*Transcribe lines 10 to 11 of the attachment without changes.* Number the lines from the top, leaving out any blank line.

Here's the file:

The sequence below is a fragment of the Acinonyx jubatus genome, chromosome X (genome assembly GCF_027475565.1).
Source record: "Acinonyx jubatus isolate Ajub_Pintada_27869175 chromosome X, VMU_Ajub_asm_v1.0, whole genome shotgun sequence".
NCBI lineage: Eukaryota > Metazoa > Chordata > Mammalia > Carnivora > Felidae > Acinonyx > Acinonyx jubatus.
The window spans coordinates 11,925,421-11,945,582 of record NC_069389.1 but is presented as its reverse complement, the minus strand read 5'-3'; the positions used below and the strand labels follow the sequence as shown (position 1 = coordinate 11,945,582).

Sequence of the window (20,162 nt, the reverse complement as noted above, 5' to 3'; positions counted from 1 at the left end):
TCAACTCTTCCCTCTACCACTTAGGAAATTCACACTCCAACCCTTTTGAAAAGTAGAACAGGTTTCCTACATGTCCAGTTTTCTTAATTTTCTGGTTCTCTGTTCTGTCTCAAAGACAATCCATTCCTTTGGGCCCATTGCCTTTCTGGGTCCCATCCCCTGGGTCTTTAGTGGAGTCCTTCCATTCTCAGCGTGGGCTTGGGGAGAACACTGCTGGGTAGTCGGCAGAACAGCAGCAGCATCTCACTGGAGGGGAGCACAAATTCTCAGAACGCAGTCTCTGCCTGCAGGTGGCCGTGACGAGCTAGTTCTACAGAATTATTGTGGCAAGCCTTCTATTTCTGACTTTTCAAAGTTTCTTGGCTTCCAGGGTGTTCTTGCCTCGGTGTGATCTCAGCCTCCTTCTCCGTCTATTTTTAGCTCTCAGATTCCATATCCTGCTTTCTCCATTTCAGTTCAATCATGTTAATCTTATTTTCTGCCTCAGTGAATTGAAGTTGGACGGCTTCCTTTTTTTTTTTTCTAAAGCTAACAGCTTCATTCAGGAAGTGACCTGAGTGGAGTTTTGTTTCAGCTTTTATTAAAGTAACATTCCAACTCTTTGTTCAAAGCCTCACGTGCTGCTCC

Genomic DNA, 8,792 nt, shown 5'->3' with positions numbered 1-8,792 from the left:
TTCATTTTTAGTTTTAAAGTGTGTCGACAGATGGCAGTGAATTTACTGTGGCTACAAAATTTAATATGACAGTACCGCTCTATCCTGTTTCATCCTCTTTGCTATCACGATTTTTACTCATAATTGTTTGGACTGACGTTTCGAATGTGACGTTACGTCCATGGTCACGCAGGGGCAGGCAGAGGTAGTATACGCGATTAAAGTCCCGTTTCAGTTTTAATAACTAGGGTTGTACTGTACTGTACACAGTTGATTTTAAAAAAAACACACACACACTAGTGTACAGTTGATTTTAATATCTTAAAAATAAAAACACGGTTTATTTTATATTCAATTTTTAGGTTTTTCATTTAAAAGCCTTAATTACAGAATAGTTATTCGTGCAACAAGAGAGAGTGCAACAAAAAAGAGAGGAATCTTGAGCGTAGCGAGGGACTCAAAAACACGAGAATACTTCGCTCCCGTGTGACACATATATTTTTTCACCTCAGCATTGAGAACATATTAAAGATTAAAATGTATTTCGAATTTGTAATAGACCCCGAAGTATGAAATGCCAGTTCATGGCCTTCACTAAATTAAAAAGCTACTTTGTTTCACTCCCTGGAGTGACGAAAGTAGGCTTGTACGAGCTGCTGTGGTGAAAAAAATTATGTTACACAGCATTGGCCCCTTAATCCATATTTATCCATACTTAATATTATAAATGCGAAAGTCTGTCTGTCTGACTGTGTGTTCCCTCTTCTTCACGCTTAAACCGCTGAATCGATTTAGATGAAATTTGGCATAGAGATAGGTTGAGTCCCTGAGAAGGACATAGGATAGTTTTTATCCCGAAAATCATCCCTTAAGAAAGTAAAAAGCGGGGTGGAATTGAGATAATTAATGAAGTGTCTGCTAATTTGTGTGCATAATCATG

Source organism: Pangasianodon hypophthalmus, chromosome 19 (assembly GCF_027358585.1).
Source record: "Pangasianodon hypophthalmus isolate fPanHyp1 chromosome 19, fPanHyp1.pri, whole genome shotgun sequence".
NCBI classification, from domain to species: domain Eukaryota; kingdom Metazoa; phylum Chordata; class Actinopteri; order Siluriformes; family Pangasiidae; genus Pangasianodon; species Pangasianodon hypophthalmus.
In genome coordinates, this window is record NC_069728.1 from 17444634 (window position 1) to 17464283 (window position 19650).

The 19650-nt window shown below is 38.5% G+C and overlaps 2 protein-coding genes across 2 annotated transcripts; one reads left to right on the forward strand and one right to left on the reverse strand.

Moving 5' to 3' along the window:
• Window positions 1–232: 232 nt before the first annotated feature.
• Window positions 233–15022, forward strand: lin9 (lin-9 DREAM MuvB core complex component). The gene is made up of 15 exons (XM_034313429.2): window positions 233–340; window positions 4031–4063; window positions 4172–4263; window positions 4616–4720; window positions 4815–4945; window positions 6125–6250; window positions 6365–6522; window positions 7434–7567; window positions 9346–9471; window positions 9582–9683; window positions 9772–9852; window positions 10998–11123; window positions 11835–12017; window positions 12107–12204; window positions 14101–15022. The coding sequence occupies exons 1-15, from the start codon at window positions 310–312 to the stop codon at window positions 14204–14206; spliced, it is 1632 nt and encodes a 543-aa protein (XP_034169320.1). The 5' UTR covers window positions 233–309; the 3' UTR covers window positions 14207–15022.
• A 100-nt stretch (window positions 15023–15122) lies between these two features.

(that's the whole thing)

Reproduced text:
Source record: "Pangasianodon hypophthalmus isolate fPanHyp1 chromosome 19, fPanHyp1.pri, whole genome shotgun sequence".
NCBI classification, from domain to species: domain Eukaryota; kingdom Metazoa; phylum Chordata; class Actinopteri; order Siluriformes; family Pangasiidae; genus Pangasianodon; species Pangasianodon hypophthalmus.